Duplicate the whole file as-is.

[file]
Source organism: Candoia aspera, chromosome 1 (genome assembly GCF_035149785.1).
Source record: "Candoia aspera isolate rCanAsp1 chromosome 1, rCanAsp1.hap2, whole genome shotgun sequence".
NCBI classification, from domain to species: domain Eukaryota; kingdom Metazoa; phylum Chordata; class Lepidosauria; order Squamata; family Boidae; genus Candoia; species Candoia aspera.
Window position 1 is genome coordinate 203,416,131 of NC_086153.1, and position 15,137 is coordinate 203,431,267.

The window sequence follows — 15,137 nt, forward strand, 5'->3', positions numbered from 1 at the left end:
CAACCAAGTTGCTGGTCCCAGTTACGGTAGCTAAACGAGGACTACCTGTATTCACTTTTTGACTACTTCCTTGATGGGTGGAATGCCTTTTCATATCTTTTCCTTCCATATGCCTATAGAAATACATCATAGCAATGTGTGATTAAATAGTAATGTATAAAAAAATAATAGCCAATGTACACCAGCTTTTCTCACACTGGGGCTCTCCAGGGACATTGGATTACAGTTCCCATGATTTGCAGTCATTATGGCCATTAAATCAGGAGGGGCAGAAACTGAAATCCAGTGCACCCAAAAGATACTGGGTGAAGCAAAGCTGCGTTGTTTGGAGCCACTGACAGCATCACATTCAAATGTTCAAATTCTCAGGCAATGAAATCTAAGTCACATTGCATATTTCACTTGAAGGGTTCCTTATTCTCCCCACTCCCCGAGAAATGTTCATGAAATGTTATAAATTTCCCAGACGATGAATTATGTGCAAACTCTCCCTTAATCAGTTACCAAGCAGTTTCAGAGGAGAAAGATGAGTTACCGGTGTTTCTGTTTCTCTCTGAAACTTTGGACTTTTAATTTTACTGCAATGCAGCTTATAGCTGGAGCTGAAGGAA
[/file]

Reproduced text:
Source organism: Candoia aspera, chromosome 1 (genome assembly GCF_035149785.1).
Source record: "Candoia aspera isolate rCanAsp1 chromosome 1, rCanAsp1.hap2, whole genome shotgun sequence".
NCBI classification, from domain to species: domain Eukaryota; kingdom Metazoa; phylum Chordata; class Lepidosauria; order Squamata; family Boidae; genus Candoia; species Candoia aspera.
Window position 1 is genome coordinate 203,416,131 of NC_086153.1, and position 15,137 is coordinate 203,431,267.

The window sequence follows — 15,137 nt, forward strand, 5'->3', positions numbered from 1 at the left end:
CAACCAAGTTGCTGGTCCCAGTTACGGTAGCTAAACGAGGACTACCTGTATTCACTTTTTGACTACTTCCTTGATGGGTGGAATGCCTTTTCATATCTTTTCCTTCCATATGCCTATAGAAATACATCATAGCAATGTGTGATTAAATAGTAATGTATAAAAAAATAATAGCCAATGTACACCAGCTTTTCTCACACTGGGGCTCTCCAGGGACATTGGATTACAGTTCCCATGATTTGCAGTCATTATGGCCATTAAATCAGGAGGGGCAGAAACTGAAATCCAGTGCACCCAAAAGATACTGGGTGAAGCAAAGCTGCGTTGTTTGGAGCCACTGACAGCATCACATTCAAATGTTCAAATTCTCAGGCAATGAAATCTAAGTCACATTGCATATTTCACTTGAAGGGTTCCTTATTCTCCCCACTCCCCGAGAAATGTTCATGAAATGTTATAAATTTCCCAGACGATGAATTATGTGCAAACTCTCCCTTAATCAGTTACCAAGCAGTTTCAGAGGAGAAAGATGAGTTACCGGTGTTTCTGTTTCTCTCTGAAACTTTGGACTTTTAATTTTACTGCAATGCAGCTTATAGCTGGAGCTGAAGGAA